While some students headed to the bars to down pitchers of green beer Saturday, others headed to Pierpont Commons to draw attention to what Steve Sosebee, founder of the Palestinian Children”s Relief Fund, said is the “most extreme level of oppression” the Palestinian people face from the state of Israel.

Paul Wong
University of Cincinnati students Tala Ali and Fatma Salama inspect audio tapes Saturday at the Conference on Palestine at Pierpont Commons.<br><br>ELLIE WHITE/Daily

“Education and Empowerment,” was the theme of the Conference on Palestine. During the first part of the conference, which consisted of four simultaneous sessions on specific topics, approximately 500 participants were provided with basic information about the conflict. Speakers focused on Jerusalem, the Palestinian right of return, Zionism, the United States” role and past peace-making efforts.

The second part of the conference was designed to give the audience an idea of its role in the conflict. Speakers lectured on political lobbying, media activism, grassroots and campus efforts and relief work.

“Basically this is a way for people to learn about the situation and find out what they can do once they have learned,” said LSA sophomore Sameer Hossain, who helped plan the conference.

“Even though this problem has been around for a while this is a relatively new issue … being publicized on campuses and in the media in general,” he said.

Rackham graduate student Idris Elbakri, who chaired the event, said he and other students wanted to respond to the feeling of helplessness in the local Palestinian community, especially since the outbreak of the current violence and failed peace talks.

The event was the first of its kind at the University.

“We hope to do it again,” Elbakri said. “I think the fair was a great success.”

“This kind of conference is timely especially in light of the Palestinian popular uprising against the Israeli occupation of their land,” Turaani said.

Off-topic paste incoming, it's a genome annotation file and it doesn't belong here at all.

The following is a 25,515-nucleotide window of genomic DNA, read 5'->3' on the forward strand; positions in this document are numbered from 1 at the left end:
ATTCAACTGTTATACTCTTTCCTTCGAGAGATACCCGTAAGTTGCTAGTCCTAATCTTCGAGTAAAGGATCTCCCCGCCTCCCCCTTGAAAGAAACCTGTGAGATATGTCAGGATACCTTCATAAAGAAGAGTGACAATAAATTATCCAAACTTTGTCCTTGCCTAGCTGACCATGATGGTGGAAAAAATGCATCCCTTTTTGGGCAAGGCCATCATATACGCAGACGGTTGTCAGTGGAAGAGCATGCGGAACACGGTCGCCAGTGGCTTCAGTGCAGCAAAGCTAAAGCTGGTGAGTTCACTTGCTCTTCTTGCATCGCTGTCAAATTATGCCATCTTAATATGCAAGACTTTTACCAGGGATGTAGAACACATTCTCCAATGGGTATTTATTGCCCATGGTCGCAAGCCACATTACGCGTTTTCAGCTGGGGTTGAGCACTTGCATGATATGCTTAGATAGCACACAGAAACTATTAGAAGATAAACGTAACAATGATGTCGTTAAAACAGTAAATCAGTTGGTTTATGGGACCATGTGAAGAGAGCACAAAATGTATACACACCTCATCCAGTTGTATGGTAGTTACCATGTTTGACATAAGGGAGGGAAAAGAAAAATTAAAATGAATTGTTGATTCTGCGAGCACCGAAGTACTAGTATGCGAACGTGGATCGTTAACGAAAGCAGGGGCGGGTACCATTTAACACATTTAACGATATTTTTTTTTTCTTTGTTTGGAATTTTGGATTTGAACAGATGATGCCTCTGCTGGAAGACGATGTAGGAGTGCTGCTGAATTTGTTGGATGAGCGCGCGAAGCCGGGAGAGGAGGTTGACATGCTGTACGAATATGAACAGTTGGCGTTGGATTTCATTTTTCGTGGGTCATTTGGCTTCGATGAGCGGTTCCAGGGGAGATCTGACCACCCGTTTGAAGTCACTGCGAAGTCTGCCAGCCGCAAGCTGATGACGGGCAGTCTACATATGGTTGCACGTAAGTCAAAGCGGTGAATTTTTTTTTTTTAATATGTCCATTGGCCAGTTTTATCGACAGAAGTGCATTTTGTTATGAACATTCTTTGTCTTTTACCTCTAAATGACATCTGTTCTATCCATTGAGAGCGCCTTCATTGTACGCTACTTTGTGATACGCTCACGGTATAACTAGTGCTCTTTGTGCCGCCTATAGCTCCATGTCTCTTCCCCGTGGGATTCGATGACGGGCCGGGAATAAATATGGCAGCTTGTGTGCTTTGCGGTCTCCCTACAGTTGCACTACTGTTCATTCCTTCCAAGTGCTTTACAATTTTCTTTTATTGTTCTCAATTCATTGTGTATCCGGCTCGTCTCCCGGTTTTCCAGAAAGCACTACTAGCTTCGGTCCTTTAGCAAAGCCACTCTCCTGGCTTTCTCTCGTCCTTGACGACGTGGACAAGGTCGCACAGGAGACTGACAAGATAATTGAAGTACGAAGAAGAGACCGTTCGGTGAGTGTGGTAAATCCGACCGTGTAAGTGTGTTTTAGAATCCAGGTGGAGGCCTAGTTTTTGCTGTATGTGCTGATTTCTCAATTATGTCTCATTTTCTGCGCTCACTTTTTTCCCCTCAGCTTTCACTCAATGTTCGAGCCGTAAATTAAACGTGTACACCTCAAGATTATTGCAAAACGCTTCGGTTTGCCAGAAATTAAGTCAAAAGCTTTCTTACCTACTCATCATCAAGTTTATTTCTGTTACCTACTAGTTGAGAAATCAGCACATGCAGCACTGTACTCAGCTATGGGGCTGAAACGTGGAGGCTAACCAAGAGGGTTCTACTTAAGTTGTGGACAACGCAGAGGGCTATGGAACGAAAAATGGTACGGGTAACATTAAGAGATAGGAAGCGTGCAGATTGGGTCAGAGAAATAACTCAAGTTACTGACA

The conference gave people statistics and facts to reinforce their ideas, SNRE junior Norah Rabiah said. “So many people feel a certain way, but they don”t have the facts to back up their feelings.”

LSA sophomore Nada Abu-Isa said she appreciated the empowerment section of the event because it gave people an idea of what they could do. Knowledge of the situation alone can leave people with a feeling of frustration, but the empowerment sessions gave people a sense of direction, she said.

“Don”t just sit on your hands. It”s our duty and our obligation to help them I think,” Sosebee said. Sosebee stressed that people in America can have a role in providing aid to Palestinians, however small. “If you have money but no time, give money. If you have time but no money, give time.”

“If you don”t do it, who”s going to do it?” asked speaker David Sole. He credited the efforts of grassroots campaigns with drawing attention to the situation and opening up dialogue on issues where there was none a few years ago.

“I count that as a success,” he said.

Sole cautioned that the campaigns were only a first step.

“We need a mass movement and we can”t do it with a handful of people,” he said.

Letters to congressional representatives are another way of showing support and working to change the situation, Turaani said.

Visual images were present along with speakers at the conference.

“Innocence Under Seige,” an art exhibit featuring the drawings of Palestinian children in Jerusalem, was incorporated into the event. The pictures reflected the childrens” reactions to the recent violence between Palestinians and Israelis. Some showed stone-throwing Palestinians facing Israeli soldiers with machine guns, while several depicted the death of 12-year-old Mohammed Jamal Aldura, who was caught in the middle of a skirmish and was allegedly killed by Israeli bullets last year while his father tried to shield him.

A fair including organizations dealing with Palestinians through relief, aid or other means also accompanied the sessions.

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